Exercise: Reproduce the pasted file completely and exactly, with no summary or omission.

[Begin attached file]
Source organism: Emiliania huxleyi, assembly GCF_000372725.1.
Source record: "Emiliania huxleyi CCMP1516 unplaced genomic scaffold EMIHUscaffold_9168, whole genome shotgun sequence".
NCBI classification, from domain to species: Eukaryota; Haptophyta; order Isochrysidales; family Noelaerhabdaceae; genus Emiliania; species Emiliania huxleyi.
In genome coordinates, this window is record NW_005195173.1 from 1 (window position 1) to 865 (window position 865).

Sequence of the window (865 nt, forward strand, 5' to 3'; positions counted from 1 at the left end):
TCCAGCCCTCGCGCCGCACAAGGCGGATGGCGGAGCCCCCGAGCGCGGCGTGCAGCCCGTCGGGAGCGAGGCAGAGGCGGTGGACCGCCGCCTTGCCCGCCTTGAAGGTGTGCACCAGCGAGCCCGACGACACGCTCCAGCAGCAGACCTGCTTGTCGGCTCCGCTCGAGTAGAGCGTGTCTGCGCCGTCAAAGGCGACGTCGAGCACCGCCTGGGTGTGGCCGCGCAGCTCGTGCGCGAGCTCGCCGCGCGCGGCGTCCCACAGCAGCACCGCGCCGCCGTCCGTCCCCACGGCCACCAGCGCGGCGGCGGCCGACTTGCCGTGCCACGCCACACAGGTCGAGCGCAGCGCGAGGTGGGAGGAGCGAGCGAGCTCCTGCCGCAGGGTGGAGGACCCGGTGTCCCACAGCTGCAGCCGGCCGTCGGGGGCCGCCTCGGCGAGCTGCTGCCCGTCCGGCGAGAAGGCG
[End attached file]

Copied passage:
Source organism: Emiliania huxleyi, assembly GCF_000372725.1.
Source record: "Emiliania huxleyi CCMP1516 unplaced genomic scaffold EMIHUscaffold_9168, whole genome shotgun sequence".
NCBI classification, from domain to species: Eukaryota; Haptophyta; order Isochrysidales; family Noelaerhabdaceae; genus Emiliania; species Emiliania huxleyi.
In genome coordinates, this window is record NW_005195173.1 from 1 (window position 1) to 865 (window position 865).

Sequence of the window (865 nt, forward strand, 5' to 3'; positions counted from 1 at the left end):
TCCAGCCCTCGCGCCGCACAAGGCGGATGGCGGAGCCCCCGAGCGCGGCGTGCAGCCCGTCGGGAGCGAGGCAGAGGCGGTGGACCGCCGCCTTGCCCGCCTTGAAGGTGTGCACCAGCGAGCCCGACGACACGCTCCAGCAGCAGACCTGCTTGTCGGCTCCGCTCGAGTAGAGCGTGTCTGCGCCGTCAAAGGCGACGTCGAGCACCGCCTGGGTGTGGCCGCGCAGCTCGTGCGCGAGCTCGCCGCGCGCGGCGTCCCACAGCAGCACCGCGCCGCCGTCCGTCCCCACGGCCACCAGCGCGGCGGCGGCCGACTTGCCGTGCCACGCCACACAGGTCGAGCGCAGCGCGAGGTGGGAGGAGCGAGCGAGCTCCTGCCGCAGGGTGGAGGACCCGGTGTCCCACAGCTGCAGCCGGCCGTCGGGGGCCGCCTCGGCGAGCTGCTGCCCGTCCGGCGAGAAGGCG